Sanders ramps up Facebook ad spending in post-Super Tuesday states

Sanders ramps up Facebook ad spending in post-Super Tuesday states
© Bonnie Cash and Greg Nash

Sen. Bernie SandersBernie SandersPressure grows for breakthrough in Biden agenda talks Sanders, Manchin escalate fight over .5T spending bill Sanders blames media for Americans not knowing details of Biden spending plan MORE (I-Vt.) has ramped up spending on Facebook ads in states holding primaries this week, as he faces an increasingly steep climb to winning the Democratic presidential nomination.

The Vermont independent more than doubled Facebook spending by his Democratic rival, former Vice President Joe BidenJoe BidenManchin lays down demands for child tax credit: report Abrams targets Black churchgoers during campaign stops for McAuliffe in Virginia Pentagon, State Department square off on Afghanistan accountability MORE, in Arizona, Florida, Illinois and Ohio from March 5-11, according to data compiled by crowdfunding technology platform Booster that was first shared with The Hill.

Ohio's governor on Monday called for postponing the state's primary elections until June due to the worsening coronavirus outbreak.


Sanders spent $525,239 on Facebook advertising in the four states, capturing 67 percent of the spending between the two candidates. Biden spent a little more than $217,00 in those states.

Biden slightly outspent Sanders in overall Facebook ad spending, $1.25 million to Sanders’s $1.24 million. A significant chunk of Biden's ad budget has gone toward states that have already voted, suggesting his campaign is already shifting its focus to the general election.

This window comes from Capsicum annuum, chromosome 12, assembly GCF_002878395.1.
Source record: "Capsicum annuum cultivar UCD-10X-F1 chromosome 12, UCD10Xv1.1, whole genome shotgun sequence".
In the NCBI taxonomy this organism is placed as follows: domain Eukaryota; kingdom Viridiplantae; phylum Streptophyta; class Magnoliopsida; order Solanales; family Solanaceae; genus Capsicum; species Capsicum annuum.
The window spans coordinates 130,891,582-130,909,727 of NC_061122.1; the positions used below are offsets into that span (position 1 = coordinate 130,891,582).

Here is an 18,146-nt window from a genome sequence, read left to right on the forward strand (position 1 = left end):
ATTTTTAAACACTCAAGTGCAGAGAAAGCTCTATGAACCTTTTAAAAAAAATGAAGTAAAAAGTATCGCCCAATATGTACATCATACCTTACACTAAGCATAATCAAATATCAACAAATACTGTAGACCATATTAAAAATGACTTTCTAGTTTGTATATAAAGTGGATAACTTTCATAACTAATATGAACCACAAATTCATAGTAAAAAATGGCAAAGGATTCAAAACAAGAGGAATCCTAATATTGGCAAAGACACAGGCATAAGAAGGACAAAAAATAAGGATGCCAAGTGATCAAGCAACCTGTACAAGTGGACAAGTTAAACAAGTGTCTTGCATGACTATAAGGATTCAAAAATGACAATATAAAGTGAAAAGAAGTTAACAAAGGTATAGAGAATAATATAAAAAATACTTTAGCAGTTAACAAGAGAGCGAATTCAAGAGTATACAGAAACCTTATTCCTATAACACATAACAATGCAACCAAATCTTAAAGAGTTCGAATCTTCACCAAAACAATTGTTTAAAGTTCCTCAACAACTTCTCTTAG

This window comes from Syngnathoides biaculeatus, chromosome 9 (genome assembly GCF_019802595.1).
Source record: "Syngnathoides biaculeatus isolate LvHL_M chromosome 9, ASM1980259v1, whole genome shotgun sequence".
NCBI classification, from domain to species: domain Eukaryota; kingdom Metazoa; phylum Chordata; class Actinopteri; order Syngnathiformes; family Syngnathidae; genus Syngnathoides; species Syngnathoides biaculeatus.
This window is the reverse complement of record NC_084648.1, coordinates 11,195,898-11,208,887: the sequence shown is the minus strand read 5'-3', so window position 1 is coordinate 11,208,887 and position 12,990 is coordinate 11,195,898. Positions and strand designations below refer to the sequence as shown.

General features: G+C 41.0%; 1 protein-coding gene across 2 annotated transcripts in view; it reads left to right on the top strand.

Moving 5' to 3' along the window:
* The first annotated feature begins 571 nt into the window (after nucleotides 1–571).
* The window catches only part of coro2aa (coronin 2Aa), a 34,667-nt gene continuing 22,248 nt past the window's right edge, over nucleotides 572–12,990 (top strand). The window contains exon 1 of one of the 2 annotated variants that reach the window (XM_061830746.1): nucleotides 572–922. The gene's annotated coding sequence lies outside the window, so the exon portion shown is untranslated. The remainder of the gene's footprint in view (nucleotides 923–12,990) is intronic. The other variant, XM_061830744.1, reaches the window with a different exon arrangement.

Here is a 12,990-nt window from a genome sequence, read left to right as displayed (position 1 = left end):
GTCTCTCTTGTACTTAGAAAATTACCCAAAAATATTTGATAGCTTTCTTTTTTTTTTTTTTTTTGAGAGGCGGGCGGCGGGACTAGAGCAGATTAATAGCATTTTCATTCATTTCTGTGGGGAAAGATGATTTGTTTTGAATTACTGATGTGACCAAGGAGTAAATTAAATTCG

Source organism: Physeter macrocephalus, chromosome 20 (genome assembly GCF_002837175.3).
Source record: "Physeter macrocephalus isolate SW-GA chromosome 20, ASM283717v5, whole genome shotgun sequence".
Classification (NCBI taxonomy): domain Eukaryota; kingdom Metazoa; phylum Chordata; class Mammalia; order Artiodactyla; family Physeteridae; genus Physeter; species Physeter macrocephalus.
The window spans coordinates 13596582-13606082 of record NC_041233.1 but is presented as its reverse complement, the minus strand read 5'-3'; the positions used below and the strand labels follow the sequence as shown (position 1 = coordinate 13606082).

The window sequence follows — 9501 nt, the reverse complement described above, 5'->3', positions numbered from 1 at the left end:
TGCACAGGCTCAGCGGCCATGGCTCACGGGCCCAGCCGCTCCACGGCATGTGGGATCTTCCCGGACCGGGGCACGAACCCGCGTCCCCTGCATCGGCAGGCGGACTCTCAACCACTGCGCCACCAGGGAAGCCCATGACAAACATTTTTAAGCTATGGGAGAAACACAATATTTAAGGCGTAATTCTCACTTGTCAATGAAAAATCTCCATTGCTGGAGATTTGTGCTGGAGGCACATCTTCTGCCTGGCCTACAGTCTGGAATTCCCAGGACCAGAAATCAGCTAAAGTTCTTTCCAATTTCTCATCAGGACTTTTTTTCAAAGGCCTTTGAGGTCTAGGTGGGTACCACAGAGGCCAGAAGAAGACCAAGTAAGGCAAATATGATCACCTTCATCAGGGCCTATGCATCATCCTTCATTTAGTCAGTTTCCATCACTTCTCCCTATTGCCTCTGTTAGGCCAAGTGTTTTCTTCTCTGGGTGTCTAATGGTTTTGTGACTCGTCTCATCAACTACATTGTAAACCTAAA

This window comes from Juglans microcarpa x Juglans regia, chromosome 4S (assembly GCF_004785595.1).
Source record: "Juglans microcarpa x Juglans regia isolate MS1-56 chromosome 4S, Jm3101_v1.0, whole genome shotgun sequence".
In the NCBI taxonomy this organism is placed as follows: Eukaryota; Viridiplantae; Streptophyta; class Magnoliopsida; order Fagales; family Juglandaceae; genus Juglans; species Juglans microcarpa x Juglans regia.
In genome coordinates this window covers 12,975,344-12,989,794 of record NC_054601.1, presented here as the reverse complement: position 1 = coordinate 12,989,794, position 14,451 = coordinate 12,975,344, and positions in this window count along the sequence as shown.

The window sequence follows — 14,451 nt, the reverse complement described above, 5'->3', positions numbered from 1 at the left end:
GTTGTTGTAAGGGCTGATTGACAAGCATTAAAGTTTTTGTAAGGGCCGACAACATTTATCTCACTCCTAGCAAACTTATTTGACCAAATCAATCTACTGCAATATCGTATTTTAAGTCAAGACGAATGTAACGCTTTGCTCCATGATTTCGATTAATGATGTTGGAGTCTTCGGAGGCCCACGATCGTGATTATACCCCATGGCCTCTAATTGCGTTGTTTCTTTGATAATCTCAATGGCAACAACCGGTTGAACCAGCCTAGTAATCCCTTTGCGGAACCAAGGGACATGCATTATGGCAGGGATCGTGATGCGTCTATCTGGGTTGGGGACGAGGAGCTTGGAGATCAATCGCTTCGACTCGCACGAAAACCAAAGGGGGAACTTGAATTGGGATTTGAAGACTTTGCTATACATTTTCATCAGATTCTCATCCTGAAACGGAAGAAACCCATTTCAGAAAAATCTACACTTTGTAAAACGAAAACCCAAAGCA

For example, 12 percent of Biden's Facebook ad budget was focused on fundraising in California, which held its primary on March 3.

"The Biden campaign is already shifting a higher percentage of their Facebook advertising budget into fundraising with less of a focus on persuasion and [get-out-the-vote] ads as only 17 percent of Biden's Facebook ad budget over the last week was spent in states that vote [Tuesday]," Booster co-founder Aaron Earls told The Hill. "We can expect his campaign to shift its focus back toward using Facebook ads as a fundraising and list building tool more so than for voter persuasion during the primary season once he locks up the Democratic nomination."
Biden has emerged as the front-runner following victories in South Carolina on Feb. 29, Super Tuesday wins on March 3 and victories on March 10. His surge has been accompanied by a slate of endorsements from major figures in the Democratic Party and a massive boost in fundraising.
Forty-two percent of Sanders's Facebook ad budget was focused on states like Ohio and Florida from March 5-11. In Arizona, Sanders spent $104,175, quadrupling Biden's spending during the same period. Biden is leading Sanders by double digits in the state, according to a poll released Monday.
Arizona, Florida and Illinois are still planning to hold their primary elections despite the coronavirus outbreak, which the World Health Organization designated a pandemic last week.
The disease has upended the Democratic primary, prompting Sanders and Biden to cancel in-person rallies and CNN to hold its latest debate without an audience.